I didn’t have to look too far for my response.  Two simple words made my point quite succinctly.  Lance Armstrong.  For 84 hours over a 23 day period, Armstrong showed the world (again) that he is in an athletic class by himself.  For the fifth consecutive year, he battled the elements, a grueling mountainous course, and an ornery French crowd (actually, they’re always ornery) to capture the Tour de France.  This year, he also battled dehydration, a stomach infection, two nasty falls, and a fierce challenge by his key competitor to break his own personal record and win by the slimmest of margins.   


Armstrong’s story is well documented, and yet it still sounds so unbelievable every time it is repeated.  Just overcoming his past illness to even compete at this level is truly remarkable; but, winning this athletic endeavor five straight years is beyond imagination.  He has become an inspiration to all, not just other athletes (like myself), but to business people, educators, parents, and children. While news stories seemingly report daily about the trials, tribulations, and troubles of famous sports figures (proving Charles Barkley’s claim that they are not role models), Armstrong remains the true exception to the rule.  He represents that “can do” spirit and commitment to excellence that define America (which makes his U.S. Postal Service sponsorship so appropriate).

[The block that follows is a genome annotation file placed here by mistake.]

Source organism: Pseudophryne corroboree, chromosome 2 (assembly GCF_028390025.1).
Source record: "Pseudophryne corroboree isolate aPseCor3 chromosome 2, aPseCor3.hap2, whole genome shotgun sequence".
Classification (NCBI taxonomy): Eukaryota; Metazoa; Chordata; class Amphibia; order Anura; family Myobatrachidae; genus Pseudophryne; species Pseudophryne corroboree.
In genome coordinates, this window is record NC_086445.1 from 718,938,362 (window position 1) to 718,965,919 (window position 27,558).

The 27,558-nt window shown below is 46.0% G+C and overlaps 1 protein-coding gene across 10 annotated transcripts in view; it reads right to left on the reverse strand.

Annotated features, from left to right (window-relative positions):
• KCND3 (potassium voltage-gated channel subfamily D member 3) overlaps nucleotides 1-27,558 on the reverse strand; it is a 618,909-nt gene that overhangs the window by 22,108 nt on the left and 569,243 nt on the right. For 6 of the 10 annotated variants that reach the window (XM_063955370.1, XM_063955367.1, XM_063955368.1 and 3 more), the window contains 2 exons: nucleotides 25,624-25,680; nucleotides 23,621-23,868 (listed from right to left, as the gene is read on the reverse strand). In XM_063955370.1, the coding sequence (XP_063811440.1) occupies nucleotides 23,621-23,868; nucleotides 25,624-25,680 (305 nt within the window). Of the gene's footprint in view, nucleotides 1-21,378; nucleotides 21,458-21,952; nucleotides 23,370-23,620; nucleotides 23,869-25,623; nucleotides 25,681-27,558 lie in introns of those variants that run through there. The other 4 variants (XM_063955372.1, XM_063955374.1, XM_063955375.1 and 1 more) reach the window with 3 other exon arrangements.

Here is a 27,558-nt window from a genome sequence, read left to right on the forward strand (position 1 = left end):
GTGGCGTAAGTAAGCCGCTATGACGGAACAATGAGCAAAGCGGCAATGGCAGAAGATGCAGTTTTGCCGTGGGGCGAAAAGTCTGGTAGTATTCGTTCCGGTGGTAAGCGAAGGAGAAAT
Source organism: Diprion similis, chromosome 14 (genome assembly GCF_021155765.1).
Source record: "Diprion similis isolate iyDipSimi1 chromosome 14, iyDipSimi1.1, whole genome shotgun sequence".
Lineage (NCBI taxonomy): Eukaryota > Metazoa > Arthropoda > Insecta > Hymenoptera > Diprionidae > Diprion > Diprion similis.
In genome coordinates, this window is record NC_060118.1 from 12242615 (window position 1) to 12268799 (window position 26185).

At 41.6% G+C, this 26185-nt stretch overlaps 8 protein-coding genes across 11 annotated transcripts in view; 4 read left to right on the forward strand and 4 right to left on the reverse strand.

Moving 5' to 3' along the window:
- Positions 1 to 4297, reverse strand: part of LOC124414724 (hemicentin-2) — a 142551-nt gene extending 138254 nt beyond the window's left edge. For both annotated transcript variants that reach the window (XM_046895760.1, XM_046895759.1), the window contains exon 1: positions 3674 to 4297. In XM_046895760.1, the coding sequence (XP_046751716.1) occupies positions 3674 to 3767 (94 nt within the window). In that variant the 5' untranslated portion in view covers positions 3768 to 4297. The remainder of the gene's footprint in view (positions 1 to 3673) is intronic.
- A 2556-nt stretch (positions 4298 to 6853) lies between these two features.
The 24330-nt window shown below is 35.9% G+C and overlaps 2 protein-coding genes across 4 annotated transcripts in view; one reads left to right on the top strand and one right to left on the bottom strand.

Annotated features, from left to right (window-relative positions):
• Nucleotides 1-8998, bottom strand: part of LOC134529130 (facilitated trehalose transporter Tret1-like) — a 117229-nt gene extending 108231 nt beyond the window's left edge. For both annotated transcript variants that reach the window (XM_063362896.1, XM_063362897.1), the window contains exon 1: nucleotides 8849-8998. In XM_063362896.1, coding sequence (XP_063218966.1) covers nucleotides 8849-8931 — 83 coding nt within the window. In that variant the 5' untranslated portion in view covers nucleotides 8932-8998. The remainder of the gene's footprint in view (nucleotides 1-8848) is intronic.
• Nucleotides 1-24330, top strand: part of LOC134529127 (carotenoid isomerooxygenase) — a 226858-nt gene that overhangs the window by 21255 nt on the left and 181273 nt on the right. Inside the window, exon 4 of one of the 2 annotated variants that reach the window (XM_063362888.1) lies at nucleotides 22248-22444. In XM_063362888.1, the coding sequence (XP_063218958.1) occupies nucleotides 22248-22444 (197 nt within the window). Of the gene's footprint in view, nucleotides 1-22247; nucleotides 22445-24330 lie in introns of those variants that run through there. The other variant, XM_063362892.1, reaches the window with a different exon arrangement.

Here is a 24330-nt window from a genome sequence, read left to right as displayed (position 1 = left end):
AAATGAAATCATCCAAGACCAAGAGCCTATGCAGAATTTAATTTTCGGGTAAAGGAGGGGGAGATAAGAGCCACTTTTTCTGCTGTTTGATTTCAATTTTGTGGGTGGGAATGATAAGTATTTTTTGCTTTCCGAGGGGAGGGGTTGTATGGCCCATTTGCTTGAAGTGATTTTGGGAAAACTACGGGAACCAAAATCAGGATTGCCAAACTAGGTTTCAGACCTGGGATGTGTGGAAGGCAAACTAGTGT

For the past few weeks, folks who haven’t ridden bikes since they received their drivers licenses years ago, turned to the sports page each morning to follow his trek through the Pyrenees in France.  He dominated our water cooler and dinner table conversations as we all knew the size of his lead as each day began.  We watched him overcome the obstacles of this race and remembered the more trying ones he overcame just a few years ago.  We learned from the example he set and his “never quit” attitude.  And throughout those 23 days, none of us ever questioned his manhood. 


You see, training to become a world class racer entails hours upon hours of riding on the open roads, across the mountainous trails, AND on a stationary bike.  In other words, this inspiring athlete, this five time champion, this epitome of manhood, is also a “spinner.” I think about Armstrong every time I pull up my biking shorts, strap my jogging shoes into the pedals, turn up that tension, and face another treacherous course within the harsh confines of my air conditioned gym. At times, I get tired; at times, I want to quit; at times, the 105 pound, female, spinning instructor yells at me (and hurts my feelings) for not having “the eye of the tiger.” But then I remember Armstrong’s plight and somehow, some way, I find something deep inside of me and am able to pedal through one last rendition of “American Pie.” As a tribute to him, I will continue to spin (no matter what my friend thinks). 


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FOR WHAT IT’S WORTH is a publication of Brounes & Associates focusing on marketing, communications consulting, and strategic planning. Please call Ron Brounes at 713-432-1332 for additional information.  BTW, for all you male participants in pilates, step, and bench aerobics (figure skating and even squash), no offense, but I don’t think I would share that information with too many people.